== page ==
10 December 2017

Staying focussed

I've been dipping into a book called Organizing for Creative People (by Sheila Chandra) - yes, yet another of "those" helpful books; if only we could actually follow their good advice, instead of flitting about with our ideas and getting more disorganised and feeling bad about ourselves and our work habits, or lack of them. 

On p118 the section heading is "The importance of focus". She says:

Perhaps the biggest difference between what you do as an artist and other kinds of work is your level of focus. Long-term consistent focus for big projects. A complexity of thought that maintains the quality and depth in your work. A career-long perspective on how you want to grow as an artist, and maybe what you'd like to be able to tackle in ten years' time.
Focus is the key to what you do because you need your subconscious mind to feed you ideas. This means that, day to day, you have to practise not getting distracted. You need to train your mind. Everything in our world ... seems to be encouraging us to turn away from anything that isn't "exciting" and to slice our attention span into smaller and smaller pieces. If you're a creative person this just won't do because you need to be able to concentrate on creative problems for long periods in order to get results. It can be boring, but it has to be done.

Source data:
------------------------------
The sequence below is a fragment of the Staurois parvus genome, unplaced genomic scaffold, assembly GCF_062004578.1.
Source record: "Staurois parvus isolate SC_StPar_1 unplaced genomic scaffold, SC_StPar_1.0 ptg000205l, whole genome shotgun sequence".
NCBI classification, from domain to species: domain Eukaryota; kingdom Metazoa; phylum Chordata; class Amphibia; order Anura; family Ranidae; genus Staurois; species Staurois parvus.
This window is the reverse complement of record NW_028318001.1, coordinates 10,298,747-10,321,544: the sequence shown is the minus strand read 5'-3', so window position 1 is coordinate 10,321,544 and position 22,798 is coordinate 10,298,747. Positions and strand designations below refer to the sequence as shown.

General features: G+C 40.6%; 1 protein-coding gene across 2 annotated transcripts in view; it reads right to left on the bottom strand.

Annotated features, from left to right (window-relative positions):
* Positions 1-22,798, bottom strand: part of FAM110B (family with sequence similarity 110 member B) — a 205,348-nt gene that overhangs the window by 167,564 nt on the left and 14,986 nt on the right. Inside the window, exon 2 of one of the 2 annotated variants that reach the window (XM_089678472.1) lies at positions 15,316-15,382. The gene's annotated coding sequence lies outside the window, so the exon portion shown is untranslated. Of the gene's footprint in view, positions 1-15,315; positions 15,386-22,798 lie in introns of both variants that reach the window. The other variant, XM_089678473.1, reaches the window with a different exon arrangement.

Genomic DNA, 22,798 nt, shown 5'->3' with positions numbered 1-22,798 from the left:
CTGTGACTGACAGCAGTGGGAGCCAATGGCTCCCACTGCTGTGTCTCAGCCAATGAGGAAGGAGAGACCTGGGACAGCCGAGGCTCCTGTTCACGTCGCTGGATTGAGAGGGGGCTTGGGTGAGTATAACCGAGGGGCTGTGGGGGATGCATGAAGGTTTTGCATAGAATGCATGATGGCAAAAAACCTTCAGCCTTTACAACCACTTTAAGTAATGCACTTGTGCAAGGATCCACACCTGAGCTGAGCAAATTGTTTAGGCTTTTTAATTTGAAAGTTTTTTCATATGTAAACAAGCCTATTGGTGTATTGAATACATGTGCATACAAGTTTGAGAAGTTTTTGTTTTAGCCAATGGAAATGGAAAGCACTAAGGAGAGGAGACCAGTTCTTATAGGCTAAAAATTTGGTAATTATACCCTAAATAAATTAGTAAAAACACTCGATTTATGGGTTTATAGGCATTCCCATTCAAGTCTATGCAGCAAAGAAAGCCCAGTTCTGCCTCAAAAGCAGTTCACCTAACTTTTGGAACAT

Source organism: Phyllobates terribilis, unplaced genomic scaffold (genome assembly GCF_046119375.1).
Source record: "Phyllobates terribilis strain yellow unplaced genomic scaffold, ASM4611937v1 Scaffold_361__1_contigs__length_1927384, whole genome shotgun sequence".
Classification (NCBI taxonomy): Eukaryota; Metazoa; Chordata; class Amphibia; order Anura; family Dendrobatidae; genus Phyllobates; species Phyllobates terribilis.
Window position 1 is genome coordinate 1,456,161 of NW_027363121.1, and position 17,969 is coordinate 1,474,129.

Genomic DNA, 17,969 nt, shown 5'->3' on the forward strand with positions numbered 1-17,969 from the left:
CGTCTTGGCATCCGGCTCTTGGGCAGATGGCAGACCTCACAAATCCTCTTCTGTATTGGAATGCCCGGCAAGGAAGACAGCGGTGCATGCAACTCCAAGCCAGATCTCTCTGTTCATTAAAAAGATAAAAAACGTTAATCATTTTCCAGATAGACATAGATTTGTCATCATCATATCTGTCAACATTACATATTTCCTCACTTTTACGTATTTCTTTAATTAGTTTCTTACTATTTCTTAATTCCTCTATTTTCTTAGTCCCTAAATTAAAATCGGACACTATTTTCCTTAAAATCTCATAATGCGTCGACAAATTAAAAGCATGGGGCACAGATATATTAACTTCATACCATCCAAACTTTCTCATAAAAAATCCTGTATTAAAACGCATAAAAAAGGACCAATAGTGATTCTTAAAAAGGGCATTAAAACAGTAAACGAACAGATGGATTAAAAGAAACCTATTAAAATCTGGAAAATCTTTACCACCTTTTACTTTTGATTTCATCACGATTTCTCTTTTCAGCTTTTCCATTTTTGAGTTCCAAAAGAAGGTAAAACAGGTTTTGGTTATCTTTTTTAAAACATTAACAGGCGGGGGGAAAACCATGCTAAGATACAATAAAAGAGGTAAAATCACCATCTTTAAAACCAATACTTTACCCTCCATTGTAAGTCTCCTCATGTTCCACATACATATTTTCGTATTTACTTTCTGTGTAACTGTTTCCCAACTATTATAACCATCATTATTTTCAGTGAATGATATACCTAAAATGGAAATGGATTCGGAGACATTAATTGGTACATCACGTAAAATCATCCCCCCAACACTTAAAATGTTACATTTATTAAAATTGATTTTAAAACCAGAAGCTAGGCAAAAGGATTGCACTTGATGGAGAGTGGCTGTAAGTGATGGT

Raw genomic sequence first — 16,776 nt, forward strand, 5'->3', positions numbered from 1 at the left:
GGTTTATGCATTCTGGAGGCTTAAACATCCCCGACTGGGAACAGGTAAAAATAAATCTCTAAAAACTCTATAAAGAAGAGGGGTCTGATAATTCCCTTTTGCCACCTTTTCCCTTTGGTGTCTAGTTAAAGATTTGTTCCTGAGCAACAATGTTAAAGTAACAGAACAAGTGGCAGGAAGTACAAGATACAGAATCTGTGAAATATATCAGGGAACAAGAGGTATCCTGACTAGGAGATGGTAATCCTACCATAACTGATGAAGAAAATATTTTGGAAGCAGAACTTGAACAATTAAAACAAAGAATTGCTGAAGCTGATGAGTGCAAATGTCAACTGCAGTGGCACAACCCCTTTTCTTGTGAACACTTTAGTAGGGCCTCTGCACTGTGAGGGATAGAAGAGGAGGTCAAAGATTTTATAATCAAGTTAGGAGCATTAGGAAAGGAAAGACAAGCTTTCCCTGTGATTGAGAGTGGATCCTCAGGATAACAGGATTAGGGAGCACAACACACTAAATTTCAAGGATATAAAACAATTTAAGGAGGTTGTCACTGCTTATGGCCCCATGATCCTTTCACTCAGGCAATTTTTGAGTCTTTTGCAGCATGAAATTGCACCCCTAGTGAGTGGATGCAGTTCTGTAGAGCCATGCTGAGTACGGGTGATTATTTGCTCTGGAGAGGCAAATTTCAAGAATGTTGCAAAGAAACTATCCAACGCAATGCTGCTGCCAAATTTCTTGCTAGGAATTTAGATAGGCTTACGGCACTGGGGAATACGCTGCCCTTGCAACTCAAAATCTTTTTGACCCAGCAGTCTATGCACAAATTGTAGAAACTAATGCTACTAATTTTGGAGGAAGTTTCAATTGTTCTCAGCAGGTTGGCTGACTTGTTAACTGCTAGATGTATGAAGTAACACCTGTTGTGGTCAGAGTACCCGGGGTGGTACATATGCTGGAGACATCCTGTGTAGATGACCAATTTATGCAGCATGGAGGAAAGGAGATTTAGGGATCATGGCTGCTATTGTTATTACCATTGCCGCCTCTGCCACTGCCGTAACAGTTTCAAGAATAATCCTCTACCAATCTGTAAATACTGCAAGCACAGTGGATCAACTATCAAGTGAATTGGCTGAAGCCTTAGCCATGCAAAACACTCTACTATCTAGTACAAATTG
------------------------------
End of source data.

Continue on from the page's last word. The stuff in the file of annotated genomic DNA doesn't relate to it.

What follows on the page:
If your problem is that you just can't focus on the number of ideas you have, then you must focus in the long-term sense. ... Pick the most important idea. I mean it. Pick one. ...choose the project most likely to get you need in your career right now. The more this project scares you, the more you'll resist this. ...some of you will rebel right here. It feels too scary to you to let go of other ideas, because you want to achieve "everything". In fact that is simply a way of not committing. Those artists you admire ... undertook each project as it came and evolved accordingly. 


If  concentration or procrastination is a problem for you, experiment with various working methods and times. 

Aha, working times, that most certainly rings a bell! The most useful nugget of advice that ever came my way was from Barbara Lee Smith: "Do the most important thing at your best time." I was musing on this ... wondering what that important thing might be ... while walking in the snow and slush today, and not long afterwards, happened to open that book to the "focus" section. Coincidence? ... or, the finger of fate?

To stretch the point (and segue to the photos): walking in slippery conditions requires a modicum of focus in itself ... and with a camera along you get focus automatically! I did find a few things to photograph during the day and especially the walk, starting with the surprise discovery -
Waking up to snow


Very slushy on Parkland Walk
(Note the importance of a bit of red, as a focal point) -
Willow, Finsbury Park 

Oak tree, Finsbury Park

The inevitable ... and nicely positioned

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